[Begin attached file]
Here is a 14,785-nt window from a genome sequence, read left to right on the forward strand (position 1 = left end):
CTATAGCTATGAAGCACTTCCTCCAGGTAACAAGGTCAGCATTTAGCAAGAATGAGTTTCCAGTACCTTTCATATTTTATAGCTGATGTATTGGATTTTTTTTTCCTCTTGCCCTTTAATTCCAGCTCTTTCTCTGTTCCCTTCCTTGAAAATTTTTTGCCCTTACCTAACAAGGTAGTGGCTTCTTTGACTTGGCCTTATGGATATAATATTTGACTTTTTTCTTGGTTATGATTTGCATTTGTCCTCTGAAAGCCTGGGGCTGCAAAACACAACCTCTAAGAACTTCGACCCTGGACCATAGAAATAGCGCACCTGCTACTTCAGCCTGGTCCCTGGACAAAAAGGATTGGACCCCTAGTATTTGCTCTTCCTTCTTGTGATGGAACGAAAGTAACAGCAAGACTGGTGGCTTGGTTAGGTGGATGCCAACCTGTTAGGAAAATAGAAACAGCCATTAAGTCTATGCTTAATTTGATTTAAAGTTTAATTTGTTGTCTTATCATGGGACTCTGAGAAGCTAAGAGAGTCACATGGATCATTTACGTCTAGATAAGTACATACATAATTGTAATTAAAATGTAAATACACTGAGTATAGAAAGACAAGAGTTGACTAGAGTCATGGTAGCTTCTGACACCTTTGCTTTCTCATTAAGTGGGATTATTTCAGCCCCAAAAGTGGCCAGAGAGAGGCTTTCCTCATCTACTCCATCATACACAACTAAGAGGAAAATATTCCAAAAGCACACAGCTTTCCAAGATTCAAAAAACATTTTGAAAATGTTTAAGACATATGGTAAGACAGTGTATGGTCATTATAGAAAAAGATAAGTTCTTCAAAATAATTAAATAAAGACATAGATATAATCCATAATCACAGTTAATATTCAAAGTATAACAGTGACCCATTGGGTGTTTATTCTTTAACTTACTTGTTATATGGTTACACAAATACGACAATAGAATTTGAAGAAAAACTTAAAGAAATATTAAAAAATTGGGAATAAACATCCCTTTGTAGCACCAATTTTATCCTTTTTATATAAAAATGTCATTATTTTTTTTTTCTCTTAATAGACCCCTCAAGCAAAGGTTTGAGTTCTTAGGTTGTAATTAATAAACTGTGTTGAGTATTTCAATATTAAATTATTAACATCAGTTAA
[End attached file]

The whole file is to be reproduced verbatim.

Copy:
Here is a 14,785-nt window from a genome sequence, read left to right on the forward strand (position 1 = left end):
CTATAGCTATGAAGCACTTCCTCCAGGTAACAAGGTCAGCATTTAGCAAGAATGAGTTTCCAGTACCTTTCATATTTTATAGCTGATGTATTGGATTTTTTTTTCCTCTTGCCCTTTAATTCCAGCTCTTTCTCTGTTCCCTTCCTTGAAAATTTTTTGCCCTTACCTAACAAGGTAGTGGCTTCTTTGACTTGGCCTTATGGATATAATATTTGACTTTTTTCTTGGTTATGATTTGCATTTGTCCTCTGAAAGCCTGGGGCTGCAAAACACAACCTCTAAGAACTTCGACCCTGGACCATAGAAATAGCGCACCTGCTACTTCAGCCTGGTCCCTGGACAAAAAGGATTGGACCCCTAGTATTTGCTCTTCCTTCTTGTGATGGAACGAAAGTAACAGCAAGACTGGTGGCTTGGTTAGGTGGATGCCAACCTGTTAGGAAAATAGAAACAGCCATTAAGTCTATGCTTAATTTGATTTAAAGTTTAATTTGTTGTCTTATCATGGGACTCTGAGAAGCTAAGAGAGTCACATGGATCATTTACGTCTAGATAAGTACATACATAATTGTAATTAAAATGTAAATACACTGAGTATAGAAAGACAAGAGTTGACTAGAGTCATGGTAGCTTCTGACACCTTTGCTTTCTCATTAAGTGGGATTATTTCAGCCCCAAAAGTGGCCAGAGAGAGGCTTTCCTCATCTACTCCATCATACACAACTAAGAGGAAAATATTCCAAAAGCACACAGCTTTCCAAGATTCAAAAAACATTTTGAAAATGTTTAAGACATATGGTAAGACAGTGTATGGTCATTATAGAAAAAGATAAGTTCTTCAAAATAATTAAATAAAGACATAGATATAATCCATAATCACAGTTAATATTCAAAGTATAACAGTGACCCATTGGGTGTTTATTCTTTAACTTACTTGTTATATGGTTACACAAATACGACAATAGAATTTGAAGAAAAACTTAAAGAAATATTAAAAAATTGGGAATAAACATCCCTTTGTAGCACCAATTTTATCCTTTTTATATAAAAATGTCATTATTTTTTTTTTCTCTTAATAGACCCCTCAAGCAAAGGTTTGAGTTCTTAGGTTGTAATTAATAAACTGTGTTGAGTATTTCAATATTAAATTATTAACATCAGTTAA